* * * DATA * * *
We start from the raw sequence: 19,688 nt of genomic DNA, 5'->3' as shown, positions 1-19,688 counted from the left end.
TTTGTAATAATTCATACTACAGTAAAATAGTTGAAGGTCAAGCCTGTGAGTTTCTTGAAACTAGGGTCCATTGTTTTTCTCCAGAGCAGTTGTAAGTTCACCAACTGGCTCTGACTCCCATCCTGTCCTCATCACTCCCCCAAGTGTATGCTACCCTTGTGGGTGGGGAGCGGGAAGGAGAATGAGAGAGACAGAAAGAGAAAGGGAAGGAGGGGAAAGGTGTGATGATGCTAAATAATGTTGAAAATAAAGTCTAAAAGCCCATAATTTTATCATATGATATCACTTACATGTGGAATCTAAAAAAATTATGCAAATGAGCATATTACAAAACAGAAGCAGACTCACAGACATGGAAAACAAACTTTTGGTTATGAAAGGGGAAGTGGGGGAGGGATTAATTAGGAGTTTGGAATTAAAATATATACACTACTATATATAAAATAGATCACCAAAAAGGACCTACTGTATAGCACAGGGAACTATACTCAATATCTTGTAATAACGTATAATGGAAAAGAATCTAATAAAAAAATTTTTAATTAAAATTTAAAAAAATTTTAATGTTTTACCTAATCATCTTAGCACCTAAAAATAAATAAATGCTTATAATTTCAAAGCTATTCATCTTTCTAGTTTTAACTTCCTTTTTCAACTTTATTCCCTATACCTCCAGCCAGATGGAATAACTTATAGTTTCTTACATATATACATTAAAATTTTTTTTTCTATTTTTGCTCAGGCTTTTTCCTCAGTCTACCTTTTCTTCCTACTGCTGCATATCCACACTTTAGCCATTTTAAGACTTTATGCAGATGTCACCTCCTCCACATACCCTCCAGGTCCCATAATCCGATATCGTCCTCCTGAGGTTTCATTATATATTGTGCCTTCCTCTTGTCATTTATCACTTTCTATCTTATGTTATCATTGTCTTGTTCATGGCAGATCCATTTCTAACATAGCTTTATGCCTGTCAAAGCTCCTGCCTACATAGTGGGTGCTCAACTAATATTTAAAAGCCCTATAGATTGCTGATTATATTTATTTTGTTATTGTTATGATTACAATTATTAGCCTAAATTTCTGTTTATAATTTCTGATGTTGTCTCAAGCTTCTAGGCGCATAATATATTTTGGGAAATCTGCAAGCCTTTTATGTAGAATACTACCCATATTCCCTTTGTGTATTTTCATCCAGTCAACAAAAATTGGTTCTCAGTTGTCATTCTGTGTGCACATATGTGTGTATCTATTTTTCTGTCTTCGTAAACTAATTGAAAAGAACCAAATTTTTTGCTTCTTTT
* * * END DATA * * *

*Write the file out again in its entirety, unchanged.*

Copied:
We start from the raw sequence: 19,688 nt of genomic DNA, 5'->3' as shown, positions 1-19,688 counted from the left end.
TTTGTAATAATTCATACTACAGTAAAATAGTTGAAGGTCAAGCCTGTGAGTTTCTTGAAACTAGGGTCCATTGTTTTTCTCCAGAGCAGTTGTAAGTTCACCAACTGGCTCTGACTCCCATCCTGTCCTCATCACTCCCCCAAGTGTATGCTACCCTTGTGGGTGGGGAGCGGGAAGGAGAATGAGAGAGACAGAAAGAGAAAGGGAAGGAGGGGAAAGGTGTGATGATGCTAAATAATGTTGAAAATAAAGTCTAAAAGCCCATAATTTTATCATATGATATCACTTACATGTGGAATCTAAAAAAATTATGCAAATGAGCATATTACAAAACAGAAGCAGACTCACAGACATGGAAAACAAACTTTTGGTTATGAAAGGGGAAGTGGGGGAGGGATTAATTAGGAGTTTGGAATTAAAATATATACACTACTATATATAAAATAGATCACCAAAAAGGACCTACTGTATAGCACAGGGAACTATACTCAATATCTTGTAATAACGTATAATGGAAAAGAATCTAATAAAAAAATTTTTAATTAAAATTTAAAAAAATTTTAATGTTTTACCTAATCATCTTAGCACCTAAAAATAAATAAATGCTTATAATTTCAAAGCTATTCATCTTTCTAGTTTTAACTTCCTTTTTCAACTTTATTCCCTATACCTCCAGCCAGATGGAATAACTTATAGTTTCTTACATATATACATTAAAATTTTTTTTTCTATTTTTGCTCAGGCTTTTTCCTCAGTCTACCTTTTCTTCCTACTGCTGCATATCCACACTTTAGCCATTTTAAGACTTTATGCAGATGTCACCTCCTCCACATACCCTCCAGGTCCCATAATCCGATATCGTCCTCCTGAGGTTTCATTATATATTGTGCCTTCCTCTTGTCATTTATCACTTTCTATCTTATGTTATCATTGTCTTGTTCATGGCAGATCCATTTCTAACATAGCTTTATGCCTGTCAAAGCTCCTGCCTACATAGTGGGTGCTCAACTAATATTTAAAAGCCCTATAGATTGCTGATTATATTTATTTTGTTATTGTTATGATTACAATTATTAGCCTAAATTTCTGTTTATAATTTCTGATGTTGTCTCAAGCTTCTAGGCGCATAATATATTTTGGGAAATCTGCAAGCCTTTTATGTAGAATACTACCCATATTCCCTTTGTGTATTTTCATCCAGTCAACAAAAATTGGTTCTCAGTTGTCATTCTGTGTGCACATATGTGTGTATCTATTTTTCTGTCTTCGTAAACTAATTGAAAAGAACCAAATTTTTTGCTTCTTTT